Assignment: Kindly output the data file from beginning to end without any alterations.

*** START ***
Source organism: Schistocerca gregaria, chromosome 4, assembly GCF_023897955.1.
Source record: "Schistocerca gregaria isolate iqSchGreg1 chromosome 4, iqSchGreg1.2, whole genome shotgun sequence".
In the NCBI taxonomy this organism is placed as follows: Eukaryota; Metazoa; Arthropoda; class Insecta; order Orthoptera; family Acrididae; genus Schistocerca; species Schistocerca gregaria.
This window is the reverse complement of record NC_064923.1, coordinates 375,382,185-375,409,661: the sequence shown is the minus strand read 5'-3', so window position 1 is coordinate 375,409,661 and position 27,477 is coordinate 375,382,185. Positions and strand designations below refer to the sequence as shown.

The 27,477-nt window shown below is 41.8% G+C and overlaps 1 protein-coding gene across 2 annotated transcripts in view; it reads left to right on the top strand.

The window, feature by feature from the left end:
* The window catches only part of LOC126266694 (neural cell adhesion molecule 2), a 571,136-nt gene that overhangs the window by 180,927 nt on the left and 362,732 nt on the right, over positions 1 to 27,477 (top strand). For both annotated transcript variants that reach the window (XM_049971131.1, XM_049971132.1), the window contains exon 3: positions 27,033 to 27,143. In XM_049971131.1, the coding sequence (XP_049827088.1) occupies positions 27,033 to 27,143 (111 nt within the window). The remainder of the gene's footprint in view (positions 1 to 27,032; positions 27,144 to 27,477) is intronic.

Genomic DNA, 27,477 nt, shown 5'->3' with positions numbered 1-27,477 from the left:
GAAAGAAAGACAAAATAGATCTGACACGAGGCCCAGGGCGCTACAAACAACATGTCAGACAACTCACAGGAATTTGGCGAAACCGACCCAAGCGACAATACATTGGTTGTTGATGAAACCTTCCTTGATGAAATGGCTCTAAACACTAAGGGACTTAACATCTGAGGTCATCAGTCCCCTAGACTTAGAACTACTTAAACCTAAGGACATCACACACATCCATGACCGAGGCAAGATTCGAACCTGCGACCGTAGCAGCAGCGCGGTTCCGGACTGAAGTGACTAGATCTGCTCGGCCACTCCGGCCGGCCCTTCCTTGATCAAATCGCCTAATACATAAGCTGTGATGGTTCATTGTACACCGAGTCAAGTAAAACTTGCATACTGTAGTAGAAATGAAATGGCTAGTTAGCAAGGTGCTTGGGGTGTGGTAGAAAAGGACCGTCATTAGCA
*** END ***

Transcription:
Source organism: Schistocerca gregaria, chromosome 4, assembly GCF_023897955.1.
Source record: "Schistocerca gregaria isolate iqSchGreg1 chromosome 4, iqSchGreg1.2, whole genome shotgun sequence".
In the NCBI taxonomy this organism is placed as follows: Eukaryota; Metazoa; Arthropoda; class Insecta; order Orthoptera; family Acrididae; genus Schistocerca; species Schistocerca gregaria.
This window is the reverse complement of record NC_064923.1, coordinates 375,382,185-375,409,661: the sequence shown is the minus strand read 5'-3', so window position 1 is coordinate 375,409,661 and position 27,477 is coordinate 375,382,185. Positions and strand designations below refer to the sequence as shown.

The 27,477-nt window shown below is 41.8% G+C and overlaps 1 protein-coding gene across 2 annotated transcripts in view; it reads left to right on the top strand.

The window, feature by feature from the left end:
* The window catches only part of LOC126266694 (neural cell adhesion molecule 2), a 571,136-nt gene that overhangs the window by 180,927 nt on the left and 362,732 nt on the right, over positions 1 to 27,477 (top strand). For both annotated transcript variants that reach the window (XM_049971131.1, XM_049971132.1), the window contains exon 3: positions 27,033 to 27,143. In XM_049971131.1, the coding sequence (XP_049827088.1) occupies positions 27,033 to 27,143 (111 nt within the window). The remainder of the gene's footprint in view (positions 1 to 27,032; positions 27,144 to 27,477) is intronic.

Genomic DNA, 27,477 nt, shown 5'->3' with positions numbered 1-27,477 from the left:
GAAAGAAAGACAAAATAGATCTGACACGAGGCCCAGGGCGCTACAAACAACATGTCAGACAACTCACAGGAATTTGGCGAAACCGACCCAAGCGACAATACATTGGTTGTTGATGAAACCTTCCTTGATGAAATGGCTCTAAACACTAAGGGACTTAACATCTGAGGTCATCAGTCCCCTAGACTTAGAACTACTTAAACCTAAGGACATCACACACATCCATGACCGAGGCAAGATTCGAACCTGCGACCGTAGCAGCAGCGCGGTTCCGGACTGAAGTGACTAGATCTGCTCGGCCACTCCGGCCGGCCCTTCCTTGATCAAATCGCCTAATACATAAGCTGTGATGGTTCATTGTACACCGAGTCAAGTAAAACTTGCATACTGTAGTAGAAATGAAATGGCTAGTTAGCAAGGTGCTTGGGGTGTGGTAGAAAAGGACCGTCATTAGCA